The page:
The Calvinist Copernicans: The Reception of the New Astronomy in the Dutch Republic.Rienk Vermij. The Calvinist Copernicans: The Reception of the New Astronomy in the Dutch Republic Dutch Republic
officially Republic of the United Netherlands
Former state (1581–1795), about the size of the modern kingdom of The Netherlands. .
Amsterdam: Edita KNAW, 2002. Pbk. x + 434 pp. index. map. bibl. [euro]49. ISBN ISBN
International Standard Book Number
ISBN International Standard Book Number
ISBN n abbr (= International Standard Book Number) → ISBN m : 90-6984-340-4.
With historical hindsight, the heliocentric he·li·o·cen·tric also he·li·o·cen·tri·cal
1. Of or relating to a reference system based at the center of the sun.
2. Having the sun as a center. astronomical system, proposed by Nicolaus Copernicus in 1543, may be considered to herald the beginning of modern science, an event which has often been called the Copernican Revolution The Copernican Revolution refers to the paradigm shift away from the Ptolemaic model of the heavens, which placed Earth at the center of the Universe. It was one of the starting points for the Scientific Revolution of the 17th Century. . Its immediate impact, however, was far less dramatic. It took more than a quarter of a century before its deeper consequences were seriously taken up by astronomers Famous astronomers and astrophysicists include:
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Vermij starts his narrative in 1575, the founding date of Leiden University The Faculty of Creative and Performing Arts is a cooperation between Leiden University and the Royal Conservatoire and Royal Academy of Art. The university has never had a faculty of economics, business or management, since all these decades one thought this would not fit into its . This is somewhat surprising, as the Copernican system Copernican system, first modern European theory of planetary motion that was heliocentric, i.e., that placed the sun motionless at the center of the solar system with all the planets, including the earth, revolving around it. was already quite well known to many scholars in the Netherlands. Vermij only spends a few words on Gemma Frisius
Spanish-held provinces in the southern Low Countries (roughly corresponding to modern Belgium and Luxembourg). In 1578 the diplomat Alessandro Farnese was sent to represent Spain in the Netherlands, and by 1585 he had reestablished Spanish control over to the North, the links with this early circle of Copernicans may have been worthwhile to take into account. Still, his analysis of the Leiden humanists and their defence of Copernicanism is one of the strong chapters of the book. Vermij shows how their approach was quite different from what Robert Westman has termed the "Wittenberg interpretation." For the Leiden humanists, not the mathematical usefulness of the Copernican astronomy, but its relevance to some cosmic harmony was appealing, an attitude which Vermij also finds in the views of Snellius, Mulerius, and even Stevin, whose dependence on the learned elites of Leiden contrasts nicely with his general matter-of-fact approach.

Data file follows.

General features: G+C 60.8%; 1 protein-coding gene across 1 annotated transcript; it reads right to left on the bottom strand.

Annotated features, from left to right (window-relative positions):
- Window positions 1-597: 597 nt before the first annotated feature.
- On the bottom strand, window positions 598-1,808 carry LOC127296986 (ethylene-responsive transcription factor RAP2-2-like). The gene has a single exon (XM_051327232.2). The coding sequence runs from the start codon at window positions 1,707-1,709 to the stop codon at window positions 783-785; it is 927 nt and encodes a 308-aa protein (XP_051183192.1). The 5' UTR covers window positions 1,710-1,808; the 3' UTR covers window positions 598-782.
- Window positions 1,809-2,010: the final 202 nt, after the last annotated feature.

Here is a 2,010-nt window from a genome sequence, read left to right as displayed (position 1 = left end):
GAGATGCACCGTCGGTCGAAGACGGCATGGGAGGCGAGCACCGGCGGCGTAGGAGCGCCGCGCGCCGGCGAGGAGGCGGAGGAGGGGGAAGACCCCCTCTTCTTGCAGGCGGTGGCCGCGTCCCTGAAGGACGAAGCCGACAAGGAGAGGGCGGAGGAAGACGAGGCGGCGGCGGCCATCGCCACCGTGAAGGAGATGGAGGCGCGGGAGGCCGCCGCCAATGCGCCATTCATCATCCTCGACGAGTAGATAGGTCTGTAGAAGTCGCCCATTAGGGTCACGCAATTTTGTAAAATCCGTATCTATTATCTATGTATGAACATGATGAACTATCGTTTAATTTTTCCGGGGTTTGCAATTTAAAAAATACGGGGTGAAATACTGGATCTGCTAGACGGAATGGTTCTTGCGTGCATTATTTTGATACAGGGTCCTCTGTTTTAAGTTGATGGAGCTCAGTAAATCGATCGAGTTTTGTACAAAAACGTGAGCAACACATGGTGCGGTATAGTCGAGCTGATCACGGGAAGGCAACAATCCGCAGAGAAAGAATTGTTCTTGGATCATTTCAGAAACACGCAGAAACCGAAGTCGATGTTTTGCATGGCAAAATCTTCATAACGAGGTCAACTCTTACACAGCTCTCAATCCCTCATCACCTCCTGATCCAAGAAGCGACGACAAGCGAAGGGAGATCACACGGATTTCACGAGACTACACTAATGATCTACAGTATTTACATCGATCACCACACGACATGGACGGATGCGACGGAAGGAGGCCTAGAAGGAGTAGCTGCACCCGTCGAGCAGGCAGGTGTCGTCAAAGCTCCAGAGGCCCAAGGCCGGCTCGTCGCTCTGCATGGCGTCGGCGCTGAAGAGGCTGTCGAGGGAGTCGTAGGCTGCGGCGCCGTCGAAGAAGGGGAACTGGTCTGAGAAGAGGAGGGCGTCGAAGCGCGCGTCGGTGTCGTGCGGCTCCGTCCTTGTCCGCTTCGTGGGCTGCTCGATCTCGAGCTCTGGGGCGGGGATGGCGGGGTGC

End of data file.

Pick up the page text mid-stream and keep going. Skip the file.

Less surprising is the part dealing with the influence of Descartes. The history of Cartesianism in the Netherlands has been well studied and Vermij has not much to add. He concedes that the debate on the Cartesian philosophy Cartesian philosophy: see Descartes, René. completely eclipsed the Copernican debates, which only served to defend or to attack Cartesianism. Even then, his breadth of arguments and archival sources is a worthwhile addition, which deserves to be read by any historian of Cartesianism.
Only in part 4, "Biblical authority and Christian freedom," Vermij addresses the Calvinist background of the debate. Although, as in the case of Leiden humanists, the Christian outlook does enter into the understanding of their position, Vermij apparently feels that the later theological controversies can in fact be separated from the scientific debates. It works indeed in his narrative, but isn't it the task of an historian to dig up deeper layers of intellectual kinship? In general, Vermij's approach is not that of a social historian, identifying the ambitions and resources of the different social groups involved. He singles out the intellectual content of the debates, which sometimes may be connected to the social aspirations of the protagonists, but which according to according to
1. As stated or indicated by; on the authority of: according to historians.
2. In keeping with: according to instructions.
3. Vermij should not be explained by purely social arguments. Here he misses a central issue: the reception of Copernicanism, certainly in the wake of Cartesianism or the explicit involvement of religious views, does not depend on purely intellectual arguments, but rather on the general concept of what the new science may achieve, and perhaps even on a simple willingness to challenge the established order. Social history cannot be excluded from this debate, and it transcends the intellectual boundaries framed by academic disciplines. For all the meticulous scholarship Vermij has applied, a more daring approach would perhaps have yielded a more challenging analysis.
Catholic University, Leuven